Czech Republic striker Milan Baroš has announced his retirement from international football following his country's quarter-final exit at UEFA EURO 2012.
The 30-year-old, who made his international debut in 2001, won his 93rd and final cap as the Czechs were beaten 1-0 by Portugal on Thursday evening. After the final whistle at the National Stadium Warsaw, he announced to his team-mates in the dressing room that it would be his last appearance for his country, a statement that drew a round of applause from the rest of the squad.
"I am really sorry to hear this," said coach Michal Bílek, who selected Baroš to start all four of his country's games at the finals in Poland and Ukraine. "He's not at an age when he should be ending his international career – he still has the class to be in the squad. We will see how much we are going to miss him. He is unique and extraordinary, and could have helped us all. But there is nothing else I can do other than to thank him."
"All the players applauded Milan after the match in the dressing room," added Vladimír Šmicer, the former Czech international midfielder and now team manager, at a press conference held in Prague following the team's return from Warsaw. "I have been with the national team for 15 years and I have never seen anything like it."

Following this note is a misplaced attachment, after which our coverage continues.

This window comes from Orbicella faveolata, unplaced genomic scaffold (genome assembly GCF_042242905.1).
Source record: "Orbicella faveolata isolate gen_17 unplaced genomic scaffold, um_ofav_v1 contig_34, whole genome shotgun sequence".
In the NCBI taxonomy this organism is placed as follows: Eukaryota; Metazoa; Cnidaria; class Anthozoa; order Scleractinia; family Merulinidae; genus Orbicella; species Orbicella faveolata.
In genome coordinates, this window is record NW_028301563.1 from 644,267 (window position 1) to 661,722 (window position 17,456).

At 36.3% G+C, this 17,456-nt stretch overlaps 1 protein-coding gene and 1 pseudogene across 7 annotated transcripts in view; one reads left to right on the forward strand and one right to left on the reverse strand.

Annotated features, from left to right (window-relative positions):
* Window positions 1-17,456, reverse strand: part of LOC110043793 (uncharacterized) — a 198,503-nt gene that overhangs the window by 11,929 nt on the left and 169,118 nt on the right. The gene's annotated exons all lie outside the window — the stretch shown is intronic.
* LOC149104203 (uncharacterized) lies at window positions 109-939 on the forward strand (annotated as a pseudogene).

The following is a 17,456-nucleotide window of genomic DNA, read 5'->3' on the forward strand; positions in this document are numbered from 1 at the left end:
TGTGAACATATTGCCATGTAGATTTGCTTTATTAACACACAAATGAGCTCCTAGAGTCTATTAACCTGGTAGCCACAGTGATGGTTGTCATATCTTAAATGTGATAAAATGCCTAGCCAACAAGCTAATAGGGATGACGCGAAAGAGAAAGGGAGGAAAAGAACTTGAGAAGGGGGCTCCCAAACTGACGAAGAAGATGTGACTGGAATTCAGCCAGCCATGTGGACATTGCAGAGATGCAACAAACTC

Top scorer at UEFA EURO 2004 with five goals, Baroš did not find the net during the 2012 edition, meaning his international tally remains at 41, putting him second only to Jan Koller (55) in the Czech Republic's all-time scorers' list.
Baroš may soon be joined by Tomáš Rosický in withdrawing from international competition, with the Arsenal FC midfielder considering his own future in his country's colours having struggled with an Achilles tendon injury during the tournament.
"I have my age, and problems with my fitness," said the 31-year-old, who missed the rest of the Czechs' tournament after going off at half-time in their second Group A game with Greece. "The older I get, the worse it will be. If I could, I would play until I'm 50, but I'm not stupid. As time passes, the boys who started playing with me in the national team are quitting – that's also not easy for me to see."
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